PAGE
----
Dubai: Where there is a will, there is a way, as horse racing helped lift the gloom of the coronavirus pandemic and provide some memorable moments through the year.
The sport of horse racing could not have suffered a greater blow than it did in March this year when the Dubai World Cup, which was set to celebrate its landmark 25th Anniversary, was cancelled due to the raging coronavirus pandemic.
Less than a month earlier, Saudi Arabia had pulled off a coup of sorts when it successfully hosted the inaugural running of the $20 million Saudi Cup amid growing fears of the impending chaos.
There were no untoward incidents as the racing world descended on the capital of Riyadh to witness history in the making as Maximum Security won the 2,000m contest, only to be later denied rights for the winner’s purse as the Saudi Jockey Club began investigation whether the American superstar raced under the influence of performance-enhancing drugs. The enquiry is still on.
For the next couple of months following the cancellation of the Dubai World Cup and the rest of the racing season in the UAE, there was a lot of uncertainty in most part of the world as the virus threat grew day by day forcing the annulment of most sports on the planet.
However, with the pandemic yet to overwhelm Australia until later in the year, racing continued through autumn where horses such as Godolphin’s Colette would shine winning the Group 1 Australian Oaks in Sydney just days after triumphing in Adrian Knox Stakes.
On the other side of the globe in the UK, Ireland and Europe, the racing fraternity was anxiously awaiting the green signals from their respective governments to resume racing activities.
France was the first to come out of the lockdown imposed on March 17 to resume racing on May 9.
While Australia and France kept the show on the road, British racing was steadily limping back and would resume on June 1 at Newcastle’s all-weather track.
A horse by the name of Zodiakos made history as the first post-lockdown winner.
Within weeks the momentum was back and the eyes of the world were on Britain as it staged most of its major races including the Classics and iconic Epsom Derby which was won in shocking fashion by Serpentine who stole Britain’s most prestigious race from right under his rival’s noses.
Horse racing continued to be a beacon of hope for sport in a world reeling under the snowballing Coronavirus.
The grandstands may have been empty but that did not stop fans from rejoicing in the outstanding performances of horses like Kameko who won the first ever 2000 Guineas to be staged in June, while Love gave Irish powerhouse Aidan O’Brien his sixth 1000 Guineas.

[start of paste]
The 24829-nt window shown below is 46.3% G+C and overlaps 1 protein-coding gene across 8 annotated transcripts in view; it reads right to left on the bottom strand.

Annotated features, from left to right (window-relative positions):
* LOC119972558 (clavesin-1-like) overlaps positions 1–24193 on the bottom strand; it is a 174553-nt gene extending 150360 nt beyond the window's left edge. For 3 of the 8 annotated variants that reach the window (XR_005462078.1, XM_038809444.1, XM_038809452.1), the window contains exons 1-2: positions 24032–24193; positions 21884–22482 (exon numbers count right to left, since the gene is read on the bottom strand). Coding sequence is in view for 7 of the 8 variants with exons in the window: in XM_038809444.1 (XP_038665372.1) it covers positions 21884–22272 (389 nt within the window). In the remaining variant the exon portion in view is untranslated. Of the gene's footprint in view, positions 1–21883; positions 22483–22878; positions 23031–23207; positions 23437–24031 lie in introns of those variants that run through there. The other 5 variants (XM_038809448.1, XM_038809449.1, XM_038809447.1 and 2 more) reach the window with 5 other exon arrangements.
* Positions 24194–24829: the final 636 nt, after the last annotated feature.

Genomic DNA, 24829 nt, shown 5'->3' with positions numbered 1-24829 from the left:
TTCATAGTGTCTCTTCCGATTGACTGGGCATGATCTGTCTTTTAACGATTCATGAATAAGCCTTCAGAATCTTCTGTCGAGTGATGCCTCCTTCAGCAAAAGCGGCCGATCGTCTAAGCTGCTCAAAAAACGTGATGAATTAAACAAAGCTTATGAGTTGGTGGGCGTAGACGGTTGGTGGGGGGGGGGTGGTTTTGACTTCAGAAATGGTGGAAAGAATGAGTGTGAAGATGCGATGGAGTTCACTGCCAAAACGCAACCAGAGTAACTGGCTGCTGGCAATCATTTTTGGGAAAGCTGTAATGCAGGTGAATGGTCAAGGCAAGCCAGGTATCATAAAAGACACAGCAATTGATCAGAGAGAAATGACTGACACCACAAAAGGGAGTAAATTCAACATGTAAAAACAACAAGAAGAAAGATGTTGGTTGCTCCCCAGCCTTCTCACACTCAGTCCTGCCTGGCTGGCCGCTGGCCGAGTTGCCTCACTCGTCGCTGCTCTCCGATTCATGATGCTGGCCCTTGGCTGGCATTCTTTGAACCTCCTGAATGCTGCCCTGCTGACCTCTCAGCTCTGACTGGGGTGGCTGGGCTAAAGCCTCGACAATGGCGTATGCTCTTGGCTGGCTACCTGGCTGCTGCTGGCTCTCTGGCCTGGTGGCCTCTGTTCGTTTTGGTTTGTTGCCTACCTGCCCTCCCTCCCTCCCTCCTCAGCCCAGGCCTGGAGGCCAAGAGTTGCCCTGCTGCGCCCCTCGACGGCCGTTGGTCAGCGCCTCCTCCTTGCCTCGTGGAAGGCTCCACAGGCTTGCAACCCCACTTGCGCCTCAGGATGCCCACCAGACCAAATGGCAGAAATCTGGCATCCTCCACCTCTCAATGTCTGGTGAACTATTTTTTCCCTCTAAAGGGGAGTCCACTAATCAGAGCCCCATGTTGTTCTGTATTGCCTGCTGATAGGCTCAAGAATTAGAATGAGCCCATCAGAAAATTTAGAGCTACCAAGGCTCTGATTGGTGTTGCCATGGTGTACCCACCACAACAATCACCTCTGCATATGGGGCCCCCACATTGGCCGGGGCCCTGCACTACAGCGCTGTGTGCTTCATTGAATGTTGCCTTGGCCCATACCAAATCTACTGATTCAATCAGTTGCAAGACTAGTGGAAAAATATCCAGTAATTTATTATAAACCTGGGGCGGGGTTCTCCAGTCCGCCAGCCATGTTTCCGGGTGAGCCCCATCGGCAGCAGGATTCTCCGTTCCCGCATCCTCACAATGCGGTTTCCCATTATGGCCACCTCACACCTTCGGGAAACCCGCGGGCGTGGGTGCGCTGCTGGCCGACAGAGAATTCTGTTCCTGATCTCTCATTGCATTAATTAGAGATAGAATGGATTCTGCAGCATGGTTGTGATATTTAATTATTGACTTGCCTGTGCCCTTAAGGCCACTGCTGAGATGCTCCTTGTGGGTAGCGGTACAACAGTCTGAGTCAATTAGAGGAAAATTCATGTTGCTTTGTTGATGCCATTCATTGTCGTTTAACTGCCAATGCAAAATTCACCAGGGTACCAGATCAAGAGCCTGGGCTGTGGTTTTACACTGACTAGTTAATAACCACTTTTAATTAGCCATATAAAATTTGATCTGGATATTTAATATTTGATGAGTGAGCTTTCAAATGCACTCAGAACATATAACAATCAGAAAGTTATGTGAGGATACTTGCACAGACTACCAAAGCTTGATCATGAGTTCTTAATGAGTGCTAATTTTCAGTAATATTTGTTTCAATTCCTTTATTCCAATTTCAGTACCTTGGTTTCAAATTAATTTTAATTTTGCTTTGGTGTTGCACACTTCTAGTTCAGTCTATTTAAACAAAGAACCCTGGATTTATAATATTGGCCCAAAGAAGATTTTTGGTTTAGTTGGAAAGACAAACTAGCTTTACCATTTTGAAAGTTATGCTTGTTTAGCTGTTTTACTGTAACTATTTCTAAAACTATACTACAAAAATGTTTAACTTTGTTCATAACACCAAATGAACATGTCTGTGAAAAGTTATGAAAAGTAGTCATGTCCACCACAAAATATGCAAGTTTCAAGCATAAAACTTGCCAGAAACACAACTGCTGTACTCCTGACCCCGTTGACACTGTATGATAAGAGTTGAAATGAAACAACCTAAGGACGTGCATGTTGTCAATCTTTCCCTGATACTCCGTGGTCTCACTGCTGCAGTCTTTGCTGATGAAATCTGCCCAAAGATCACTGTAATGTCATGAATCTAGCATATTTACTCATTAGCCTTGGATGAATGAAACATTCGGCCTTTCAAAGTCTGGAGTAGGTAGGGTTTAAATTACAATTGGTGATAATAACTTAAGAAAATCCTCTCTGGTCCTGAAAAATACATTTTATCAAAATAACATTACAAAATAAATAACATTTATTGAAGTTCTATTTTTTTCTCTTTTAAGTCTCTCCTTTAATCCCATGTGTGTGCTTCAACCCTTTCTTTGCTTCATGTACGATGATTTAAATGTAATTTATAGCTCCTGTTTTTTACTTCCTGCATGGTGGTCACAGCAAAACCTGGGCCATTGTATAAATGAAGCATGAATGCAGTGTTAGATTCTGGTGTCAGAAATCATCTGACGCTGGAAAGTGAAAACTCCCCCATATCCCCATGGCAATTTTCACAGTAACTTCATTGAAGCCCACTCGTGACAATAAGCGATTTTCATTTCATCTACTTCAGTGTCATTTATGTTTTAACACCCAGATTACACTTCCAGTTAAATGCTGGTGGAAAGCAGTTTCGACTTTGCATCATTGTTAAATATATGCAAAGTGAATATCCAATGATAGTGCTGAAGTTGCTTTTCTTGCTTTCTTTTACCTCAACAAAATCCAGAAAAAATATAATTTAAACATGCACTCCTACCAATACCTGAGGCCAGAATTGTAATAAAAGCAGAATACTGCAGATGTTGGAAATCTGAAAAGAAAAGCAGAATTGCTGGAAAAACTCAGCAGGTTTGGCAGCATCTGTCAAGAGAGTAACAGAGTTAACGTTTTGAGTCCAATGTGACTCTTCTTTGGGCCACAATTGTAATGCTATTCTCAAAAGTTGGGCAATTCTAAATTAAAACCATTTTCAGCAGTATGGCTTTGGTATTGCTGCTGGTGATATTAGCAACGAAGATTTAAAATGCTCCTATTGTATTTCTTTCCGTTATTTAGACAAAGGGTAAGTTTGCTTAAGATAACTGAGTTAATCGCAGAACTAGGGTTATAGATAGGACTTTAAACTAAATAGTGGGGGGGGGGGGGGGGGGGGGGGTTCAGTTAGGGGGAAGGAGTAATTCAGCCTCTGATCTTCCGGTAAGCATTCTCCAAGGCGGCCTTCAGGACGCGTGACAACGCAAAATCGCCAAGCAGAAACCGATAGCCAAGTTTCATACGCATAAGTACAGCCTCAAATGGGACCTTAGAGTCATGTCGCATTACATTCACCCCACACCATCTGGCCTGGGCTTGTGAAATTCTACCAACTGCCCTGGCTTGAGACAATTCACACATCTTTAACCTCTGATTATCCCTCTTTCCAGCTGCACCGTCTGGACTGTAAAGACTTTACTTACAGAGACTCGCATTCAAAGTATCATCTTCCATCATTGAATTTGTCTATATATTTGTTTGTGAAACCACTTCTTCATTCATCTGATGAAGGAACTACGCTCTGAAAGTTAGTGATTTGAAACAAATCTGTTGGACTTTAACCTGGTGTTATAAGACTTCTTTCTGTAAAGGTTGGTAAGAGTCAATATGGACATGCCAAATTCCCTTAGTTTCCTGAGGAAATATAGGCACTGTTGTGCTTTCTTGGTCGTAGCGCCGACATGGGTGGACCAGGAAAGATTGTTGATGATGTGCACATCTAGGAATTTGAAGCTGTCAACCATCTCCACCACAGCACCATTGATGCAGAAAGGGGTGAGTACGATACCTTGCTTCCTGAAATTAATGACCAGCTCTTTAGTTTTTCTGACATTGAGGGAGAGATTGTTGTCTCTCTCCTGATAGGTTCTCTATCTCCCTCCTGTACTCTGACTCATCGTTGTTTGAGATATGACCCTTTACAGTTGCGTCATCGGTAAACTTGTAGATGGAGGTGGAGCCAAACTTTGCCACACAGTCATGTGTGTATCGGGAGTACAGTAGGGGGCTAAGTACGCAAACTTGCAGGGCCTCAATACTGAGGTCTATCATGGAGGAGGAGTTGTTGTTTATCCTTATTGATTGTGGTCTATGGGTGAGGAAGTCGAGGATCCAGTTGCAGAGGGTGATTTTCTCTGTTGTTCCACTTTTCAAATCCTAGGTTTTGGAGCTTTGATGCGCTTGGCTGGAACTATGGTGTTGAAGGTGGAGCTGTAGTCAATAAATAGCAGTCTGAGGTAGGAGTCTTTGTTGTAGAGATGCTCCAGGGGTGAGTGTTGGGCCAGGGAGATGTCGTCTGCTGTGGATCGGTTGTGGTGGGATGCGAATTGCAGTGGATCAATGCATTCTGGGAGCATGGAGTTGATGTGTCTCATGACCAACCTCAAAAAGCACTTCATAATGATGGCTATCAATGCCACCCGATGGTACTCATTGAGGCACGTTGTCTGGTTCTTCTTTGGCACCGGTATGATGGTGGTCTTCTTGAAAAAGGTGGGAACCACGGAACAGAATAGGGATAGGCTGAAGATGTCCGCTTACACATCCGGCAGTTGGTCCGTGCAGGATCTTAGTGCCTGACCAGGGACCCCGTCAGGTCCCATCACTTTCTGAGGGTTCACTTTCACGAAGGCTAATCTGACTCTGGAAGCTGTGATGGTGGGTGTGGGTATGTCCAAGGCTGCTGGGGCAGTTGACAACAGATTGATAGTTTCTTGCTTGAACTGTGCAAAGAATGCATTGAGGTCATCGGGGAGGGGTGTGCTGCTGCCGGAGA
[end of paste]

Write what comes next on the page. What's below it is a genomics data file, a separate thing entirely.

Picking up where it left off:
But most of all it was an epic year for Sheikh Hamdan Bin Rashid al Maktoum, Deputy Ruler of Dubai and Minister of Finance, who would plunder the big prizes at Royal Ascot, Glorious Goodwood, Newmarket, York and just about at every racecourse in the country with horses such as Nazeef and Battaash.
Godolphin, the stable created and owned by His Highness Sheikh Mohammed Bin Rashid al Maktoum, Vice President and Prime Minister of the UAE and Ruler of Dubai, were major players as well through superstars such as Ghaiyyath winner of the Coral-Eclipse
Meanwhile, Frankie Dettori continued his long love affair with Royal Ascot where he totally dominated his peers and also recorded a tremendous Group 1 hat-trick thanks to Stradivarius, Alpine Star and Palace Pier.
While Sheikh Hamdan’s Nazeef recorded four Pattern race wins, it was Battaash who proved himself to be the fans’ favourite as he defended his crown in the Nunthorpe Stakes following exciting victories in the G1 King George V and Queen Elizabeth Stakes at Ascot and the G2 King George Stakes at Goodwood.
There were many highlights before racegoers return at Doncaster as rising star Tom Marquand won his first Classic win aboard Galileo Chrome in the St Leger.
However in October, the racing world suffered a setback when one of its heroes and two-time champion jockey, Oisin Murphy failed a drug test before Enable’s bid at history fell apart as Scottsass won the 2020 Prix de l’Arc de Triomphe at an empty Longhchamp racecourse.
If Marquand was making waves as the emerging talent, it was his girlfriend Hollie Doyle who grabbed most of the headlines when she rode a big-race double on British Champions Day at Ascot in October.
Meanwhile former champion jockey turned racehorse trainer Joseph O’Brien won a second Melbourne Cup at Flemington with Twilight Payment
In America, Bob Baffert’s Authentic won both the Kentucky Derby and Breeders’ Cup Classic.
Overall it was a seminal year on the flat despite the disruptions caused by coronavirus, and for that it will be always remembered.